Mission, Purpose, & Responsibilities

Mission Statement

Ensure holistic alignment of IT resources and services university-wide to support the mission of the university, while becoming more efficient and effective in the focus of attention and time on activities that achieve shared priorities in a decentralized organizational structure.

Purpose Statement

IT Governance at Texas A&M is the essential foundation for a shared IT vision that is agile and responsive. Allowing the entire university Information Technology community to unite on common goals that will serve the university, state, and the citizens of Texas.


The responsibility of a shared IT vision belongs to all clients, decision-makers, and stewards of IT services across Texas A&M University. It is this shared responsibility that is reflected in the IT Governance (ITG) framework, to facilitate a common, thoughtful consideration of the overall needs of the university community. ITG stewards the shared responsibility of the overall governance of IT initiatives across the academic, administrative, research and technical domains.


We value the ability to be open to multiple perspectives, recognizing that the executive leaders of Texas A&M University drive IT’s overall effectiveness, and respect the uniqueness of the University’s organizational culture. As such, the five tenets that drive the confidence in IT Governance are: Transparency, Accountability, Collaboration, Stewardship, and Agility.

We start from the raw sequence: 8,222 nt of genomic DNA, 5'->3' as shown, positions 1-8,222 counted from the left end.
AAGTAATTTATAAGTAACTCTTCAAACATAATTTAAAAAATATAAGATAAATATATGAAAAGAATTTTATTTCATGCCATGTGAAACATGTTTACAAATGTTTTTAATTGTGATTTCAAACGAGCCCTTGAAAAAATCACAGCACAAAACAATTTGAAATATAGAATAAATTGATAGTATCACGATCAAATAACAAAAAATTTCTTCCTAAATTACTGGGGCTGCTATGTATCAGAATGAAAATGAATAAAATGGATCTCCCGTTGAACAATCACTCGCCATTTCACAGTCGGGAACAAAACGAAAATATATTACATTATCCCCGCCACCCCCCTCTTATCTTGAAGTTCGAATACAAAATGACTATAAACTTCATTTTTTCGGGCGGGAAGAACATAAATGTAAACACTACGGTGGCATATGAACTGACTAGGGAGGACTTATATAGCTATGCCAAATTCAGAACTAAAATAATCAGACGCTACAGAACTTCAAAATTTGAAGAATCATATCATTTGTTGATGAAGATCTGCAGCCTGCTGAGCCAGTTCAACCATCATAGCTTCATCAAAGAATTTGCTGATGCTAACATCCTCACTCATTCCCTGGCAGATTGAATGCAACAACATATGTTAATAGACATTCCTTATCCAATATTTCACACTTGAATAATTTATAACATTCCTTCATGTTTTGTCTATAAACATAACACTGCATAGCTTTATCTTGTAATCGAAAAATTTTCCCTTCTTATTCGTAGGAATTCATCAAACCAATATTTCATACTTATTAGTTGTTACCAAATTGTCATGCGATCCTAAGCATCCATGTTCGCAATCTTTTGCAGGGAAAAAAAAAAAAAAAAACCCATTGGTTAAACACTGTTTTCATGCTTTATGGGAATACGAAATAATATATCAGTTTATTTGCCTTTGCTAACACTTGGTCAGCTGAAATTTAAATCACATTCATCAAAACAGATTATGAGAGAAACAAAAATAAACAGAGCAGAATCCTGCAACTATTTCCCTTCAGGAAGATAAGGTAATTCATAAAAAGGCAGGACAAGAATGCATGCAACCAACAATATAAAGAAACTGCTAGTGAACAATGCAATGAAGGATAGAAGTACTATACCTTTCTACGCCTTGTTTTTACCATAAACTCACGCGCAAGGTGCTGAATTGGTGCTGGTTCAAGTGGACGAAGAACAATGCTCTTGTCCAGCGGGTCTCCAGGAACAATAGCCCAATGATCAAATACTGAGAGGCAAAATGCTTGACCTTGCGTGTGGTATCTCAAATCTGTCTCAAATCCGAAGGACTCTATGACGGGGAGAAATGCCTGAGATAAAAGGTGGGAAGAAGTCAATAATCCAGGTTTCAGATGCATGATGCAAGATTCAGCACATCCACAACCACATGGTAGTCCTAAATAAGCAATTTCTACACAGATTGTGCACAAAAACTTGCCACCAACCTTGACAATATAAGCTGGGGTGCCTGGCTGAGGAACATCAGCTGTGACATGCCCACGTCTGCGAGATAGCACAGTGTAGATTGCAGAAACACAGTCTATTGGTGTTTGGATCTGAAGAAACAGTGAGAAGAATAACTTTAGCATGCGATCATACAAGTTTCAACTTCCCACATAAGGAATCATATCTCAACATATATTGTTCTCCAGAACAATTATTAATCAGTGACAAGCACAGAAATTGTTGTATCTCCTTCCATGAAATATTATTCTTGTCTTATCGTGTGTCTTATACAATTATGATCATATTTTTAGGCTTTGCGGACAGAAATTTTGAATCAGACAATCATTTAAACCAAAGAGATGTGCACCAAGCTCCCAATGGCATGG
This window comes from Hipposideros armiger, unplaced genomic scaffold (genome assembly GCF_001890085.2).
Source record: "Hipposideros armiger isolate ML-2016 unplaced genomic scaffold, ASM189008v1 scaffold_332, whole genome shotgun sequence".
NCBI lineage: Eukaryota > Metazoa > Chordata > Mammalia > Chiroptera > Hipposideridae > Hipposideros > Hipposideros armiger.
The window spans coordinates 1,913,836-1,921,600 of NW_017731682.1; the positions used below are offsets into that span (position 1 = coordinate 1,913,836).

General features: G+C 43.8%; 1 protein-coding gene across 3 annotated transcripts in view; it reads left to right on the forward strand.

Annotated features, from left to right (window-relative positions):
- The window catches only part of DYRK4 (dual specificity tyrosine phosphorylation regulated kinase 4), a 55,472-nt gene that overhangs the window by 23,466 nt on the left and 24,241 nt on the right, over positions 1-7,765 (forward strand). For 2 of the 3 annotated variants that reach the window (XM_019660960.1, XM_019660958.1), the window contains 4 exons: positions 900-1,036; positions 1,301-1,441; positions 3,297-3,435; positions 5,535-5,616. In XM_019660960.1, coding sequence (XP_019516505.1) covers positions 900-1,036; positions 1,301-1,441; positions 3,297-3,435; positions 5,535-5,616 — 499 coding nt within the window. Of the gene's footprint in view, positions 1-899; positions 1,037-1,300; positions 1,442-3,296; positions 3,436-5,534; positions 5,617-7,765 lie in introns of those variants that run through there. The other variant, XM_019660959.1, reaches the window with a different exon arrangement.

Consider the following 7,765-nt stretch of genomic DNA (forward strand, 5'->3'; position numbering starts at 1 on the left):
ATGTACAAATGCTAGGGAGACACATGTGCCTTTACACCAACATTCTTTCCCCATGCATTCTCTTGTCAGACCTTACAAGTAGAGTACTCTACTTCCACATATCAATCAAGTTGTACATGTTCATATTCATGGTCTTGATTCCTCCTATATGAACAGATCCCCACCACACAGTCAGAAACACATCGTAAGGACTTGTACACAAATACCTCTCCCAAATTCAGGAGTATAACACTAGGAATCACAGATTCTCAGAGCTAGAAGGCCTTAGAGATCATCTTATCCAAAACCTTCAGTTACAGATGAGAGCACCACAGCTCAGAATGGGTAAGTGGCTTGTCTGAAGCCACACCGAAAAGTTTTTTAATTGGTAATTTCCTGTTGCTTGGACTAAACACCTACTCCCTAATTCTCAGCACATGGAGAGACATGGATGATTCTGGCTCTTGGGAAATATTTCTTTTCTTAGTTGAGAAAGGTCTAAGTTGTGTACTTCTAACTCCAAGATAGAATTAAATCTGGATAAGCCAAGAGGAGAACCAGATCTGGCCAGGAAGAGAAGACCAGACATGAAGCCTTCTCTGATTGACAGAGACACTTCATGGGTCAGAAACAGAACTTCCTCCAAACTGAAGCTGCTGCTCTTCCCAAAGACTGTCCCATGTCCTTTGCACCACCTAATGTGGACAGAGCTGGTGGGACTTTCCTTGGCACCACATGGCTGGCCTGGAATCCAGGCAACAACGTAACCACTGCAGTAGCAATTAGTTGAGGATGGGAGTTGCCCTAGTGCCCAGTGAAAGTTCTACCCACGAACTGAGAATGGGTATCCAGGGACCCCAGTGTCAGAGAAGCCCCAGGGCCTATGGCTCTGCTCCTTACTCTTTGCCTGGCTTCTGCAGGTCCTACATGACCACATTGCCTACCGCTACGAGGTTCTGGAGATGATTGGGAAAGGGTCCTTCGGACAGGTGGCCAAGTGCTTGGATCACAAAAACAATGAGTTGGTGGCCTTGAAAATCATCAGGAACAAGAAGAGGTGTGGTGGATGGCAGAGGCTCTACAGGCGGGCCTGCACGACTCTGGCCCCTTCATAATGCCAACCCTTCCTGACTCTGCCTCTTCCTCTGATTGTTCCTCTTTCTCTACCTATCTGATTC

We value Transparency by providing information about IT decisions to all stakeholders with clear information on the process for funding, decision-making and strategic dialogues with the appropriate stakeholders, at various levels of the university.


We value Accountability by acknowledging that IT is accountable to the governing groups for IT decisions with the subsequent implementation and execution of decisions in a timely manner. Accountability is further exemplified by providing feedback, updates, and reports to all appropriate stakeholders regarding IT Governance outcomes.


We value Stewardship through the assurance that IT leadership is efficiently and responsibly using IT resources in the best interest of the University, its stakeholders, and members of the extended Texas A&M community.


We value Collaboration in dialogues and decision-making by ensuring that decisions are informed from multiple perspectives and increase teamwork via the implementation of projects across divisions for greater impact and utilization.


We value Agility by facilitating the continual service improvement of the IT Governance framework through adaptation and adjustment to succeed in a rapidly changing, ambiguous, and dynamic environment of higher education.

Objectives and Scope

The scope of ITG includes, at the broadest, an alignment of IT outcomes required by the University for successful fulfillment of its mission. ITG encompasses appropriate university-wide IT decision-making activities, IT policy and standards development, IT risk optimization, assurance of IT benefit and value realization, optimization of IT investment and resource management, and the alignment of IT strategy to the overall university mission and strategy.